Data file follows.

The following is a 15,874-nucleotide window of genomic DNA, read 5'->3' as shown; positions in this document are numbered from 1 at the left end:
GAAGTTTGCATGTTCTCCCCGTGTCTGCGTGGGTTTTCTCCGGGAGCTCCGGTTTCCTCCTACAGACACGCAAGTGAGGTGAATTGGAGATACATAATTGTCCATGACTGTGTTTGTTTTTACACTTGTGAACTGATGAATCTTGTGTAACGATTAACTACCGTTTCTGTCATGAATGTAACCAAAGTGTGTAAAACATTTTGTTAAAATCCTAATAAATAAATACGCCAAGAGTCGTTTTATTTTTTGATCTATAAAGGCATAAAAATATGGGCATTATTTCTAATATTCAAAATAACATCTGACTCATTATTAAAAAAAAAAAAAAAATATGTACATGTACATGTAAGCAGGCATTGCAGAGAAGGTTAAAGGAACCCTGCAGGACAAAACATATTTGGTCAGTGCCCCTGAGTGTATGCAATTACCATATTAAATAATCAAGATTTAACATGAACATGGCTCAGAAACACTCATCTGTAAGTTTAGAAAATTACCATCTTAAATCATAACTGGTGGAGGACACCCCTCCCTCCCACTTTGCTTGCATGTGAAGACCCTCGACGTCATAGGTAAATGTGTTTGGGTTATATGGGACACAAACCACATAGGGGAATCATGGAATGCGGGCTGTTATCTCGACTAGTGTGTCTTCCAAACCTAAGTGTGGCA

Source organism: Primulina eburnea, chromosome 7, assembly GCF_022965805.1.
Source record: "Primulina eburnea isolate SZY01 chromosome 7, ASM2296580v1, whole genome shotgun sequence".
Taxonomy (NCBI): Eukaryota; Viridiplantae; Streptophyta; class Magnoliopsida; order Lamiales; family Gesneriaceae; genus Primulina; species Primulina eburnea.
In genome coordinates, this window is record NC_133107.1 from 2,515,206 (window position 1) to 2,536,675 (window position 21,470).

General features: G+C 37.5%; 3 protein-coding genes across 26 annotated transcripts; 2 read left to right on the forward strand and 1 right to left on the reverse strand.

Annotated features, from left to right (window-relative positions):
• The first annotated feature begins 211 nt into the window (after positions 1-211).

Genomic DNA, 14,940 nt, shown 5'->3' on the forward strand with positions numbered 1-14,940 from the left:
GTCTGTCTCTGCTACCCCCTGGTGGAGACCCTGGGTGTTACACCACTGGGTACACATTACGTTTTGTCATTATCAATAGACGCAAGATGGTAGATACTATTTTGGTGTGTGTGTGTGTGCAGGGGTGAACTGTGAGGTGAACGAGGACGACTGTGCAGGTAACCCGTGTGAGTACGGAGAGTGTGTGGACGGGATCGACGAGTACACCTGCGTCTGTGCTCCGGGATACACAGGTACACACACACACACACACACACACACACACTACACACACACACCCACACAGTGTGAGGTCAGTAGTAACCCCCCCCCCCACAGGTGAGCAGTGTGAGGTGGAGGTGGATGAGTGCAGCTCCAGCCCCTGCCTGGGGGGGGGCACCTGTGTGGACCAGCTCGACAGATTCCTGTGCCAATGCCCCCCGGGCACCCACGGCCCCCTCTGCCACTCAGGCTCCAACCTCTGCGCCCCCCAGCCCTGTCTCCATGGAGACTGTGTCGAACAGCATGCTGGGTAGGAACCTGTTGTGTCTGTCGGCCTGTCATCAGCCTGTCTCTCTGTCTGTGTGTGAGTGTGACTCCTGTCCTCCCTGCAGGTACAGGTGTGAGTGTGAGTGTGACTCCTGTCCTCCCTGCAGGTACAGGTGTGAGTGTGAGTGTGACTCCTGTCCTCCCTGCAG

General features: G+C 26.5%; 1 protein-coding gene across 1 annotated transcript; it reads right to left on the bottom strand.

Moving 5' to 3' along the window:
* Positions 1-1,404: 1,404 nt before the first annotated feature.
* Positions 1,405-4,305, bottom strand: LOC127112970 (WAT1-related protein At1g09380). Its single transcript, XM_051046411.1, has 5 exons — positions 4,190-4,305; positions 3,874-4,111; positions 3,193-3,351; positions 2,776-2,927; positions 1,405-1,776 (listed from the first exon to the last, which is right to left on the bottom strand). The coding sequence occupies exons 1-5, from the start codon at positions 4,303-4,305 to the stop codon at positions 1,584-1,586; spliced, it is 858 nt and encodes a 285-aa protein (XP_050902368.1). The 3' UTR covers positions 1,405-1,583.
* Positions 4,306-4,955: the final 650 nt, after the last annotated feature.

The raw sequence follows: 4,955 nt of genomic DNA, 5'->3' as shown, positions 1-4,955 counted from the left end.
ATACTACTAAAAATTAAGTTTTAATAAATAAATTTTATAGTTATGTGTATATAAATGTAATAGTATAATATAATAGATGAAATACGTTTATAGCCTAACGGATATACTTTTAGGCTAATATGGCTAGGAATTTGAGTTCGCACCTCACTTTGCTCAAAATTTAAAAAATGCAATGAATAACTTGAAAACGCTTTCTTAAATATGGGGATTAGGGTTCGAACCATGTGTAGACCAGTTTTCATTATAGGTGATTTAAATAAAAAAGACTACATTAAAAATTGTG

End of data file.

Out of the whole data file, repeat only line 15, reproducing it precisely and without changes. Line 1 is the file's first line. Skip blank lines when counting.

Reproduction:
* Positions 1,405-4,305, bottom strand: LOC127112970 (WAT1-related protein At1g09380). Its single transcript, XM_051046411.1, has 5 exons — positions 4,190-4,305; positions 3,874-4,111; positions 3,193-3,351; positions 2,776-2,927; positions 1,405-1,776 (listed from the first exon to the last, which is right to left on the bottom strand). The coding sequence occupies exons 1-5, from the start codon at positions 4,303-4,305 to the stop codon at positions 1,584-1,586; spliced, it is 858 nt and encodes a 285-aa protein (XP_050902368.1). The 3' UTR covers positions 1,405-1,583.